The wafer is released (step 225) from the wafer stage and is returned to the wafer cassette manually by an operator or automatically by a robotic arm. The wafer is now ready for subsequent processing (step 227). These subsequent processes may include additional cleaning, metallization, diffusion, etching, deposition, and others. Of course, the above sequence of steps are merely an illustration of a technique used by the present invention.
Optionally, a technique for replacing the polishing pad is included. In one embodiment, the polishing pad can be used for several wafers. Alternatively, the polishing pad is replaced after processing a single wafer or while processing a single wafer. Pads with the same or different properties may be used on a single wafer. By replacing the polishing pad every wafer or every few wafers, the pad does not accumulates a large quantity of impurities from the process, thereby providing a relatively clean process. Of course, this depends upon the type of pad and film being planarized.
Operations of the present CMP apparatus and method are controlled using the controller. This controller can be a microprocessor control means such as a PC, a work station, a programmable logic controller, etc. Sensors operably connected to the controller provide signals to and from the apparatus elements to carry out the present technique. This controller greatly eases the burden of operating this apparatus, where a typical operator can monitor more than one and preferably a group of these machines for production efficiency. In most embodiments, an operator can view, monitor, and control the process using a standard keyboard and the monitor.
Benefits of the present invention occur by way of the smaller polishing head. In particular, the smaller polishing head via its smaller size provides higher material removal rates, e.g., polishing or planarization. Higher material removal rates are achieved by the faster rotation speeds of the smaller head and the greater pressures, which can be applied to the film or substrate surface. In fact, this present technique may provide process times that are substantially less (e.g., ten times or more) than conventional techniques.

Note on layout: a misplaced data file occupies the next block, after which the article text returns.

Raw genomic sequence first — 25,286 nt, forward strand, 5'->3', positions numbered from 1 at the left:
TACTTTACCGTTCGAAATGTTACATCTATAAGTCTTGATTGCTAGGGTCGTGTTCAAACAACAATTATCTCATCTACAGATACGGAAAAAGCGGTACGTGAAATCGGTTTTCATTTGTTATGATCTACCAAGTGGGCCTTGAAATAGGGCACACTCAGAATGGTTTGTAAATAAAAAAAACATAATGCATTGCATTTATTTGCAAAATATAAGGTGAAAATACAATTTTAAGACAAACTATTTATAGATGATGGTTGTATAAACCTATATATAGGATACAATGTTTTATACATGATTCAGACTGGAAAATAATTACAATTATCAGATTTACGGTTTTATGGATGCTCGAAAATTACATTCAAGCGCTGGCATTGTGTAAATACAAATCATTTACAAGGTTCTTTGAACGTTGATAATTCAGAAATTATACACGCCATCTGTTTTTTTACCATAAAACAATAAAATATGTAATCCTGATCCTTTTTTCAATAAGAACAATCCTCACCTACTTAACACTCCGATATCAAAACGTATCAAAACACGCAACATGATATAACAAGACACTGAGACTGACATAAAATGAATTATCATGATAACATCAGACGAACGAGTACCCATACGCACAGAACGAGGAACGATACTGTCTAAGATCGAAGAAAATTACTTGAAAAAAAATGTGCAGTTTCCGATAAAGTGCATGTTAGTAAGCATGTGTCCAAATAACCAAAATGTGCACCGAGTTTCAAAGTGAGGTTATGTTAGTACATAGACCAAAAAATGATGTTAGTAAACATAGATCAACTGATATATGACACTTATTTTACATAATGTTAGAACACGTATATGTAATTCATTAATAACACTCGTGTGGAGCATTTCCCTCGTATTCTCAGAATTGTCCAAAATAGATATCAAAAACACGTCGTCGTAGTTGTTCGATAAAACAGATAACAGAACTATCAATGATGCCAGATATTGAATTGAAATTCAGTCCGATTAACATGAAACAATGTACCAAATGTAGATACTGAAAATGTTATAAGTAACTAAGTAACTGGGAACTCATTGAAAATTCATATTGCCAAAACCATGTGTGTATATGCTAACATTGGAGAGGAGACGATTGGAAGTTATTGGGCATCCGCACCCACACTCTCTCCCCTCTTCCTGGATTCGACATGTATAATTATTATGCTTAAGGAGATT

The present apparatus is also considerably smaller in size than conventional CMP apparatus and therefore occupies a smaller floor space (or footprint) in the fabrication facility. Consumable chemical costs are greatly reduced or even eliminated. In fact, the smaller polishing head with its smaller pad uses most of the abrasive material (e.g., slurry, etc.) for polishing, rather than accumulating this material in the thick pad of conventional CMP apparatus. Process monitoring can occur in-situ via the small polishing head and exposed portions of the substrate surface. The present technique can also be applied to larger wafers (e.g., 8 inch, 12 inch, etc.), without significant modification to the apparatus. Also with use of the small polishing head, in-situ cleaning can take place in this present technique. One of ordinary skill in the art would also recognize other benefits using this present technique.
While the above is a full description of the specific embodiments, various modifications, alternative constructions and equivalents may be used. For example, while the description above is in terms of polishing apparatus and method for semiconductor wafers, it would be possible to implement the present invention with a flat panel display, glass substrate, or the like. The embodiments shown may comprise, for example, a single polishing head embodiment. Alternatively, multiple polishing heads can be used. Therefore, the above description and illustrations should not be taken as limiting the scope of the present invention which is defined by the appended claims.
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|U.S. Classification||438/693, 257/E21.304, 438/690, 257/E21.244, 216/38|
|International Classification||B24B37/04, H01L21/321, B24B53/007, H01L21/3105|
|Cooperative Classification||B24B37/04, B24B53/017, H01L21/31053, H01L21/3212|
|European Classification||B24B53/017, H01L21/321P2, H01L21/3105B2, B24B37/04|
|Oct 30, 1996||AS||Assignment|
Owner name: MICRO PLANAR TECHNOLOGY, INC, CALIFORNIA
Free format text: ASSIGNMENT OF ASSIGNORS INTEREST;ASSIGNORS:LINDSEY, PAUL C;MCCLELLAND, ROBERT J;REEL/FRAME:008202/0338;SIGNING DATES FROM 19960405 TO 19960415
|May 17, 1999||AS||Assignment|
Owner name: MICRO PROCESSING TECHNOLOGY, INC., CALIFORNIA
Free format text: CHANGE OF NAME;ASSIGNOR:MICRO PLANAR TECHNOLOGY, INC.;REEL/FRAME:009984/0918
Effective date: 19980113
|Jul 3, 2003||FPAY||Fee payment|
Year of fee payment: 4
|Jul 6, 2007||FPAY||Fee payment|
Year of fee payment: 8
|Sep 12, 2011||REMI||Maintenance fee reminder mailed|
|Feb 8, 2012||LAPS||Lapse for failure to pay maintenance fees|
|Mar 27, 2012||FP||Expired due to failure to pay maintenance fee|
Effective date: 20120208